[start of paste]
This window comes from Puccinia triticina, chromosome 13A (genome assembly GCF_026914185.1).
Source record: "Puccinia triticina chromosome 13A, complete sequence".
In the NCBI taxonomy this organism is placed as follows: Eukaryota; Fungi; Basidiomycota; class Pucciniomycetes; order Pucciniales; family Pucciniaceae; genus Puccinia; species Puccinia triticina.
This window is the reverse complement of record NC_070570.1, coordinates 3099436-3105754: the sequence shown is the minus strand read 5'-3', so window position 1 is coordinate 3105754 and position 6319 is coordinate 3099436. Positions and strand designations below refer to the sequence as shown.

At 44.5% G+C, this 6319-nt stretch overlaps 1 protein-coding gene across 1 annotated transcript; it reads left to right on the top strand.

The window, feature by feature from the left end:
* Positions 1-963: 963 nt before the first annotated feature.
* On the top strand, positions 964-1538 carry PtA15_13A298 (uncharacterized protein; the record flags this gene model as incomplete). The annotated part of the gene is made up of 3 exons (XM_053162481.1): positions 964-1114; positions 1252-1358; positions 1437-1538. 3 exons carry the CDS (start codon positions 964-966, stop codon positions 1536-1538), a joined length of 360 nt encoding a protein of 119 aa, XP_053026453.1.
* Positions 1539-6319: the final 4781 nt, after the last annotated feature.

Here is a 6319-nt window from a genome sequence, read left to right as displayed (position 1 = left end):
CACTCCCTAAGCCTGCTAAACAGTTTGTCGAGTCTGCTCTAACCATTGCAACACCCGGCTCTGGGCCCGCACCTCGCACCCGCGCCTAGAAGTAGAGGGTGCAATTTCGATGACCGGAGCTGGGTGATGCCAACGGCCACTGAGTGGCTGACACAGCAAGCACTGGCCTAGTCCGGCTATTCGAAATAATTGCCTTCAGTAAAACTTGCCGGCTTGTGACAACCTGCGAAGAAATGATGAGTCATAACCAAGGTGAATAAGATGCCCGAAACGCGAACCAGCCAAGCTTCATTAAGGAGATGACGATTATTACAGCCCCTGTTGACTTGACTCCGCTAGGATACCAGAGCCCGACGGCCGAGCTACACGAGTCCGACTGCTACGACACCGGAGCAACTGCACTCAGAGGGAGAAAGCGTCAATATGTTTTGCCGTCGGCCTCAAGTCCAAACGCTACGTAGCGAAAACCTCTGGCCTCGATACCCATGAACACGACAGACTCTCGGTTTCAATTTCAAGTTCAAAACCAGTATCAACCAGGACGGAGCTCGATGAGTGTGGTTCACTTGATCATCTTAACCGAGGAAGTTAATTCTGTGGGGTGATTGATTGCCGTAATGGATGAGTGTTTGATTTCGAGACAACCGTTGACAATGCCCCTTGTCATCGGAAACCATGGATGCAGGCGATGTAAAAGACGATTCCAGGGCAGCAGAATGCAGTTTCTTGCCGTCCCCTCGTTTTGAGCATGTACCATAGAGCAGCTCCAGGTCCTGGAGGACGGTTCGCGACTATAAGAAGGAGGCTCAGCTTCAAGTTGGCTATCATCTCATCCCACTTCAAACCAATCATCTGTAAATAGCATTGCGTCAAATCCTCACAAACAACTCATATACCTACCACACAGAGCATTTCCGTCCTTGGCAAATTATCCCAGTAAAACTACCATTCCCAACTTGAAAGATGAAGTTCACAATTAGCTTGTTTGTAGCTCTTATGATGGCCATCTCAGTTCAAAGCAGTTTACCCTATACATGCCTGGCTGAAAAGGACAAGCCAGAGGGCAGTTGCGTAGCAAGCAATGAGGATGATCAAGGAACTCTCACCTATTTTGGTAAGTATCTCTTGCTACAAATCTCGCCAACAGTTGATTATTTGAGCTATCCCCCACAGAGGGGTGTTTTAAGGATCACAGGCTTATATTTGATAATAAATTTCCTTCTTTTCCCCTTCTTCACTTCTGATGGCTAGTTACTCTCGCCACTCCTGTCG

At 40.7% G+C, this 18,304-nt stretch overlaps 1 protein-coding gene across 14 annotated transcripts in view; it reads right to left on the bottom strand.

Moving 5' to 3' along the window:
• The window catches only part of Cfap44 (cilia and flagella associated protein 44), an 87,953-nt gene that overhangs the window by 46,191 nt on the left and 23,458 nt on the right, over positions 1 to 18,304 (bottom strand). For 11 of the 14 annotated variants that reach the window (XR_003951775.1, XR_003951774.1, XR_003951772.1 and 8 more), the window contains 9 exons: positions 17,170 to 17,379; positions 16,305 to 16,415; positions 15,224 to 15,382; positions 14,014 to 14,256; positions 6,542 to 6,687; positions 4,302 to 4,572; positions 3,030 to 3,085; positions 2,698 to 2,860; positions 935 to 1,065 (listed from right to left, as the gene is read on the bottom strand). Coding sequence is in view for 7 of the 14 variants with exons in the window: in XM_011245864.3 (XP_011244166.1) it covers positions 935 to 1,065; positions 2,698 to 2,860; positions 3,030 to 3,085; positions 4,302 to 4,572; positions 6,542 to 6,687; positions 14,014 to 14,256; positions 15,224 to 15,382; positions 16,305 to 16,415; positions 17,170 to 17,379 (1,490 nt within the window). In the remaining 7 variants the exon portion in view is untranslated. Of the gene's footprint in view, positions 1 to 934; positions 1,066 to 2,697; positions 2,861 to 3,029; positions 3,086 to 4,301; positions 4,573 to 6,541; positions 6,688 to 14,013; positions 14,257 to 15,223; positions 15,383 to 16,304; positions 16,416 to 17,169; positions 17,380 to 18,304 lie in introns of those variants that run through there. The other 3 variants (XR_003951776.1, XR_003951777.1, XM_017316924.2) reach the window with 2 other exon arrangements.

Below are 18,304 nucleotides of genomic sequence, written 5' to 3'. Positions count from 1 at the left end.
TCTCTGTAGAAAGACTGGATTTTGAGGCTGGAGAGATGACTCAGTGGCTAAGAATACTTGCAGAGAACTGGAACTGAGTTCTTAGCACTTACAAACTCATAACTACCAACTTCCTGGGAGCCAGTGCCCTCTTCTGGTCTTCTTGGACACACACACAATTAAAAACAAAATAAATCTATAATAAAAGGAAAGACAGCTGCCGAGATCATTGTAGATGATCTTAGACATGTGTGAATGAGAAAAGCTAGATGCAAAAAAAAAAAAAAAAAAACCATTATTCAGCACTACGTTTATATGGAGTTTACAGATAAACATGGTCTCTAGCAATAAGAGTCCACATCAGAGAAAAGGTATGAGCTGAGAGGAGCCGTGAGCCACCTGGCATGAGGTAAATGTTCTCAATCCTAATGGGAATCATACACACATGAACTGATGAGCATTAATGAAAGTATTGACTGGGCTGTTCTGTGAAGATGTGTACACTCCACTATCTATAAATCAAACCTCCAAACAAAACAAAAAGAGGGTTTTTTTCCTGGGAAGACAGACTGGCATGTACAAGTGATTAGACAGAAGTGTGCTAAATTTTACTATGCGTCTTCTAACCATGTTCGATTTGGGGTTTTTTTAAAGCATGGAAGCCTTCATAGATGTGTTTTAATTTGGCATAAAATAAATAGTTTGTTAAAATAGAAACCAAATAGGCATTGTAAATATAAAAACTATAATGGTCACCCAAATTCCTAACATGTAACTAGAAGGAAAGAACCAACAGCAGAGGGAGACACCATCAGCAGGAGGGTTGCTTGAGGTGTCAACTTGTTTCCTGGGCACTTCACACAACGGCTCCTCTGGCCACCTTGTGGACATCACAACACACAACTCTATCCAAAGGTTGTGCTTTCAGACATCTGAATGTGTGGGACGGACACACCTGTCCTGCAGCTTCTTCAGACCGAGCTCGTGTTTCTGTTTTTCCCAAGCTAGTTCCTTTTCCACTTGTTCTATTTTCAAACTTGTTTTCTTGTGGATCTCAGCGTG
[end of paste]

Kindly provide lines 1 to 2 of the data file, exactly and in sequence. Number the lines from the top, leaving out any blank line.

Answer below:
This window comes from Puccinia triticina, chromosome 13A (genome assembly GCF_026914185.1).
Source record: "Puccinia triticina chromosome 13A, complete sequence".